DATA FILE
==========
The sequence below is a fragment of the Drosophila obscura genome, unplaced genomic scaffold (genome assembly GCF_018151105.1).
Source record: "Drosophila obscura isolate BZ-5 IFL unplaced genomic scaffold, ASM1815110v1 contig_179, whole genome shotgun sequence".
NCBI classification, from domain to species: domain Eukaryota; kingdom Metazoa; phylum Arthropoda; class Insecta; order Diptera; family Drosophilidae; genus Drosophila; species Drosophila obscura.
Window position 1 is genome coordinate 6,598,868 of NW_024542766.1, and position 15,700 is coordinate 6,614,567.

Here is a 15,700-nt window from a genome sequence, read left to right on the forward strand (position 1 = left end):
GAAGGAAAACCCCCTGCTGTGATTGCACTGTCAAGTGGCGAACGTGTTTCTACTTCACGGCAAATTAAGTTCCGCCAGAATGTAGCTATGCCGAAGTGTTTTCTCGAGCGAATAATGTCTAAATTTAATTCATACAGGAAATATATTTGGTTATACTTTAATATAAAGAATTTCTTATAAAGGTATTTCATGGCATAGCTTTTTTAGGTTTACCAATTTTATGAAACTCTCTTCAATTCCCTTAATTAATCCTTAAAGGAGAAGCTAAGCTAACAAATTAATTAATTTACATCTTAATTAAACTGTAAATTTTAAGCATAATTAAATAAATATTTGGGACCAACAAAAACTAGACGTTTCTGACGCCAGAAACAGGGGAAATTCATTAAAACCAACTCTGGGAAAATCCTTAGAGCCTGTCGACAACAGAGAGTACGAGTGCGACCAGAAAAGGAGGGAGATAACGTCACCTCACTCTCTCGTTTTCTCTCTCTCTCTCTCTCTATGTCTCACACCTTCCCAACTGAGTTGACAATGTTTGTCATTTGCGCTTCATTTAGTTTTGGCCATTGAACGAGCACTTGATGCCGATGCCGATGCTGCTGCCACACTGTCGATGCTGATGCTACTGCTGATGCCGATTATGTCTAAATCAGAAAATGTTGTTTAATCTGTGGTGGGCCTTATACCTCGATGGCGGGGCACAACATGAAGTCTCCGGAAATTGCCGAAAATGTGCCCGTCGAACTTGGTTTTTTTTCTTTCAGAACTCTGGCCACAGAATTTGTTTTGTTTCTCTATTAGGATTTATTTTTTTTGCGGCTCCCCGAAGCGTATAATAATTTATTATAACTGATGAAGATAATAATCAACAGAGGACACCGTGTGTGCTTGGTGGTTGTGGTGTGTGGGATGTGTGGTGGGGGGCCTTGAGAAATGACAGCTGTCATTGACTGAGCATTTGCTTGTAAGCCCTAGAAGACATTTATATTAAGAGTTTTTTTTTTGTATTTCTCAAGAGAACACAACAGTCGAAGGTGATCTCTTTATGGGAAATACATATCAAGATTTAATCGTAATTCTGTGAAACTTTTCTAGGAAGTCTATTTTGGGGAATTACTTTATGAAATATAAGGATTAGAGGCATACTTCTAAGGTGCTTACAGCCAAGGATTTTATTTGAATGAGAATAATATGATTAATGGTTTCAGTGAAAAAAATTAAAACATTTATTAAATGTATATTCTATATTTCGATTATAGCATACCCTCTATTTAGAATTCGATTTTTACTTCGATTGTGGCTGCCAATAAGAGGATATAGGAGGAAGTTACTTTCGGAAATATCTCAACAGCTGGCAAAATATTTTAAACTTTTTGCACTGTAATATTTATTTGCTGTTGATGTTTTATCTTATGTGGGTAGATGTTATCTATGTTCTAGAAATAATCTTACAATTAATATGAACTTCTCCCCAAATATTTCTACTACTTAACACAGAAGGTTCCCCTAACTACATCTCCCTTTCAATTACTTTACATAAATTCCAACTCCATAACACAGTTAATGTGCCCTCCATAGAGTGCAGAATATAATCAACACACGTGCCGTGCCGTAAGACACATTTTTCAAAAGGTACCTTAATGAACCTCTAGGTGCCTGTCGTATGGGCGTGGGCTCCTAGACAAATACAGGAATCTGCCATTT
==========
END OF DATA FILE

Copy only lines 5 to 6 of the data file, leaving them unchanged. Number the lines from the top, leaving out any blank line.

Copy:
Here is a 15,700-nt window from a genome sequence, read left to right on the forward strand (position 1 = left end):
GAAGGAAAACCCCCTGCTGTGATTGCACTGTCAAGTGGCGAACGTGTTTCTACTTCACGGCAAATTAAGTTCCGCCAGAATGTAGCTATGCCGAAGTGTTTTCTCGAGCGAATAATGTCTAAATTTAATTCATACAGGAAATATATTTGGTTATACTTTAATATAAAGAATTTCTTATAAAGGTATTTCATGGCATAGCTTTTTTAGGTTTACCAATTTTATGAAACTCTCTTCAATTCCCTTAATTAATCCTTAAAGGAGAAGCTAAGCTAACAAATTAATTAATTTACATCTTAATTAAACTGTAAATTTTAAGCATAATTAAATAAATATTTGGGACCAACAAAAACTAGACGTTTCTGACGCCAGAAACAGGGGAAATTCATTAAAACCAACTCTGGGAAAATCCTTAGAGCCTGTCGACAACAGAGAGTACGAGTGCGACCAGAAAAGGAGGGAGATAACGTCACCTCACTCTCTCGTTTTCTCTCTCTCTCTCTCTCTATGTCTCACACCTTCCCAACTGAGTTGACAATGTTTGTCATTTGCGCTTCATTTAGTTTTGGCCATTGAACGAGCACTTGATGCCGATGCCGATGCTGCTGCCACACTGTCGATGCTGATGCTACTGCTGATGCCGATTATGTCTAAATCAGAAAATGTTGTTTAATCTGTGGTGGGCCTTATACCTCGATGGCGGGGCACAACATGAAGTCTCCGGAAATTGCCGAAAATGTGCCCGTCGAACTTGGTTTTTTTTCTTTCAGAACTCTGGCCACAGAATTTGTTTTGTTTCTCTATTAGGATTTATTTTTTTTGCGGCTCCCCGAAGCGTATAATAATTTATTATAACTGATGAAGATAATAATCAACAGAGGACACCGTGTGTGCTTGGTGGTTGTGGTGTGTGGGATGTGTGGTGGGGGGCCTTGAGAAATGACAGCTGTCATTGACTGAGCATTTGCTTGTAAGCCCTAGAAGACATTTATATTAAGAGTTTTTTTTTTGTATTTCTCAAGAGAACACAACAGTCGAAGGTGATCTCTTTATGGGAAATACATATCAAGATTTAATCGTAATTCTGTGAAACTTTTCTAGGAAGTCTATTTTGGGGAATTACTTTATGAAATATAAGGATTAGAGGCATACTTCTAAGGTGCTTACAGCCAAGGATTTTATTTGAATGAGAATAATATGATTAATGGTTTCAGTGAAAAAAATTAAAACATTTATTAAATGTATATTCTATATTTCGATTATAGCATACCCTCTATTTAGAATTCGATTTTTACTTCGATTGTGGCTGCCAATAAGAGGATATAGGAGGAAGTTACTTTCGGAAATATCTCAACAGCTGGCAAAATATTTTAAACTTTTTGCACTGTAATATTTATTTGCTGTTGATGTTTTATCTTATGTGGGTAGATGTTATCTATGTTCTAGAAATAATCTTACAATTAATATGAACTTCTCCCCAAATATTTCTACTACTTAACACAGAAGGTTCCCCTAACTACATCTCCCTTTCAATTACTTTACATAAATTCCAACTCCATAACACAGTTAATGTGCCCTCCATAGAGTGCAGAATATAATCAACACACGTGCCGTGCCGTAAGACACATTTTTCAAAAGGTACCTTAATGAACCTCTAGGTGCCTGTCGTATGGGCGTGGGCTCCTAGACAAATACAGGAATCTGCCATTT